South Carolina: Taxation without compensation
COLUMBIA, S.C. – It took seven long years, but Bobby Horton will finally see his hard work pay off as of Jan. 1, 2013.
That’s when home medical equipment in South Carolina will be officially exempt from the state’s 6% sales tax.
“We’re the only industry in the state that had to pay sales tax but couldn’t collect it,” said Bobby Horton, executive director of the South Carolina Medical Equipment Services Association.
In June 2011, the South Carolina General Assembly passed a bill that exempted HME from the state’s sales tax, phasing it out in increments between July 2011 and December 2012.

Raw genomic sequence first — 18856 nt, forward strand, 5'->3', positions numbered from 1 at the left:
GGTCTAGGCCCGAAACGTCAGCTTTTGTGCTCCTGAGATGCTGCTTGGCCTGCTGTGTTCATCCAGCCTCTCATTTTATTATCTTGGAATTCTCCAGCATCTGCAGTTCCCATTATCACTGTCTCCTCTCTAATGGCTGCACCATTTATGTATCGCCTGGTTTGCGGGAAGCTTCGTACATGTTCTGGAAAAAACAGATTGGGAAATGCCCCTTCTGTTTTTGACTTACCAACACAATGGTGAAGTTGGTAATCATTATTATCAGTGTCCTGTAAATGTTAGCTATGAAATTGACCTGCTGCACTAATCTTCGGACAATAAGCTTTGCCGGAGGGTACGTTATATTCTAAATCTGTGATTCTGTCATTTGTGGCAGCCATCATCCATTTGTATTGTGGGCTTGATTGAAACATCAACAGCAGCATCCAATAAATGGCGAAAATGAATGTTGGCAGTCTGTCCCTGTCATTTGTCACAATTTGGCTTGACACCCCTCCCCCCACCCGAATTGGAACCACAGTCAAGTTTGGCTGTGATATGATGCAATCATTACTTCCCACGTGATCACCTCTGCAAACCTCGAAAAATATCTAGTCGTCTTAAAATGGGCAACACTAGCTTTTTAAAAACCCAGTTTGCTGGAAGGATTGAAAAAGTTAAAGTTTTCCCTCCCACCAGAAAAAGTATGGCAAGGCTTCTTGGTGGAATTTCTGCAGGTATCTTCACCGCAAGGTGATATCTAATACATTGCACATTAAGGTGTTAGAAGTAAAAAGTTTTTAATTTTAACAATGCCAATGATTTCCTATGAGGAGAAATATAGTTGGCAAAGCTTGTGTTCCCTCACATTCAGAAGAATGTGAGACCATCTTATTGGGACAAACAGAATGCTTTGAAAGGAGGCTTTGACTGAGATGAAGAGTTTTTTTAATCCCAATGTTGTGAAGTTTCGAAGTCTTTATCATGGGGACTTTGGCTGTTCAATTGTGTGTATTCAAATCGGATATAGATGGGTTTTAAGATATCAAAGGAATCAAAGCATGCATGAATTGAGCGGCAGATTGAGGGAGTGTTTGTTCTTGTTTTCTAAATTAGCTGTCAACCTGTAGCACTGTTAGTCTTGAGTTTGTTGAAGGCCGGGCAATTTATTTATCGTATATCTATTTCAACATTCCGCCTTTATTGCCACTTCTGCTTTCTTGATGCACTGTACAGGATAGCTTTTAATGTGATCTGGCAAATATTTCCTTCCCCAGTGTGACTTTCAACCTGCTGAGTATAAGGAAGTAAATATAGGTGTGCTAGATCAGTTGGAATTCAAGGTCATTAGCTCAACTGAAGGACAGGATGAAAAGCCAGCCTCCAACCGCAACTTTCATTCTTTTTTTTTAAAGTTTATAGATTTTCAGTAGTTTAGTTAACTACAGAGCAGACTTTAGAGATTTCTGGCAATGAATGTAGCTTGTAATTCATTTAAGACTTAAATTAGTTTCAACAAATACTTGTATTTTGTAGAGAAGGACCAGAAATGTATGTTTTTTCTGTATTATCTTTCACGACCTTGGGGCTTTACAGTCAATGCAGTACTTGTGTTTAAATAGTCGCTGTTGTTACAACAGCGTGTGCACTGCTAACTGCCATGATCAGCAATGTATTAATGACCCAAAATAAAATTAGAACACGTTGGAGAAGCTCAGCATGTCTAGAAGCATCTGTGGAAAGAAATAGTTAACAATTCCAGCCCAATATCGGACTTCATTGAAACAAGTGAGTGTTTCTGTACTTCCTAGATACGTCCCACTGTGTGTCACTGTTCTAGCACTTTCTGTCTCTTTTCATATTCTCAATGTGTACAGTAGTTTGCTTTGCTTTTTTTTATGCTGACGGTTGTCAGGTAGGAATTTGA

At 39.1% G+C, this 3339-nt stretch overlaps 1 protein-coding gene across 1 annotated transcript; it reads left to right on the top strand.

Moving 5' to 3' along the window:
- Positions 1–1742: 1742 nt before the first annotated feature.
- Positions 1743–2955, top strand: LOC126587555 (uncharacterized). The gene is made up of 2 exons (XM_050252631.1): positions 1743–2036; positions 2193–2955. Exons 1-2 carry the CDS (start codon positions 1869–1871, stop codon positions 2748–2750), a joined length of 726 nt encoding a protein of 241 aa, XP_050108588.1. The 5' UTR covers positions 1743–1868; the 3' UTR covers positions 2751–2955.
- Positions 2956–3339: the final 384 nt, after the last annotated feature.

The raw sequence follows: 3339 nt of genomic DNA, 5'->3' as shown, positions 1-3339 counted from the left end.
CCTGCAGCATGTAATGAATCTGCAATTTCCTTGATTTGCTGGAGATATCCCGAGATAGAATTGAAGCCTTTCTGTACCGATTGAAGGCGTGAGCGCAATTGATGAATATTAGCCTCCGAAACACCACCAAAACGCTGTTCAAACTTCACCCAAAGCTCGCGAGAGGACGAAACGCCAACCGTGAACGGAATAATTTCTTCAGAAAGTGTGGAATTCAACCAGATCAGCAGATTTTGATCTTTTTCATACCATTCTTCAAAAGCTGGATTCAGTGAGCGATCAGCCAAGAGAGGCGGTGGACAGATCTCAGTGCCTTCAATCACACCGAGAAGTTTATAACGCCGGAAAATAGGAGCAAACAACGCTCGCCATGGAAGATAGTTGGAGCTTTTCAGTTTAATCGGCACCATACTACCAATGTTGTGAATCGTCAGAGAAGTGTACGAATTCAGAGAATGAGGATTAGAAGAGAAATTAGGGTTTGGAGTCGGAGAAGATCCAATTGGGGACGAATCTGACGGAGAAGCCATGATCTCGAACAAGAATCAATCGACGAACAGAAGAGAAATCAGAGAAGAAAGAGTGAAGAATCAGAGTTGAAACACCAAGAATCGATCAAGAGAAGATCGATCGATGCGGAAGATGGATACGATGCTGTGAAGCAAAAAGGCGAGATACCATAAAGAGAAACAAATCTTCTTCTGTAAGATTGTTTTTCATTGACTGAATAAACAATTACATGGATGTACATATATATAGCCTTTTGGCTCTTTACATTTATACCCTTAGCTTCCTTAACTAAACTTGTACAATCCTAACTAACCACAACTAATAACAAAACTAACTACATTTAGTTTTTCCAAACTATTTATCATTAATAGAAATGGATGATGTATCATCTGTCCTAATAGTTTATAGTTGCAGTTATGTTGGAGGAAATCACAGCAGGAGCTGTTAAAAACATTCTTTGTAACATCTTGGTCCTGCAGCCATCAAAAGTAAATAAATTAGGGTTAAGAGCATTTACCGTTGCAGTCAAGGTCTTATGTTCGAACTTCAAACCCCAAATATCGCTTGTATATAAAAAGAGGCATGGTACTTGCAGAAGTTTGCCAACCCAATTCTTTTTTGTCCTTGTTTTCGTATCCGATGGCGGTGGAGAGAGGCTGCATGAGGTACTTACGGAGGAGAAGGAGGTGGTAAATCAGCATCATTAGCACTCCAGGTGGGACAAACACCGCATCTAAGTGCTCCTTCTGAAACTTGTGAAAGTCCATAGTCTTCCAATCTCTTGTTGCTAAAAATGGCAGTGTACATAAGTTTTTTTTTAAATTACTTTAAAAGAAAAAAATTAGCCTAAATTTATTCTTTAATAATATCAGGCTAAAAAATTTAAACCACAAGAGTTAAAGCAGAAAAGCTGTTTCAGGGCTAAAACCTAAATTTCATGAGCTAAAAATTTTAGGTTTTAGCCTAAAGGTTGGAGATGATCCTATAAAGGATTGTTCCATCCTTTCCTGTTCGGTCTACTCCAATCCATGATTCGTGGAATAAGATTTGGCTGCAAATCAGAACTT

Providers had long objected to the tax because they couldn’t collect taxes from key customers—Medicare and Medicaid beneficiaries.
“All these years, we’ve been paying taxes on stuff we couldn’t collect taxes on—that doesn’t make any sense,” said Lee Wiles, owner of Orangeburg, S.C.-based Priority Home Medical. “That all came off our bottom line.”
To rub salt in the wound, certain other industries have special exceptions, Horton said.
“There’s a cap on automobile, airplane and boat sales tax—$300,” said Horton. “They were paying more taxes on a wheelchair than you would a Cadillac.”
Horton says eliminating the tax should save providers in the state a total of $8 million to $10 million a year.
Still, for providers dealing with audits, competitive bidding and other challenges, the savings are a drop in the bucket.
“This will just replace some of the money I’ve lost through reimbursement cuts,” said Ken Wells, owner of Florence-based Tucker-Wells Medical. “This is not going to be a big windfall.”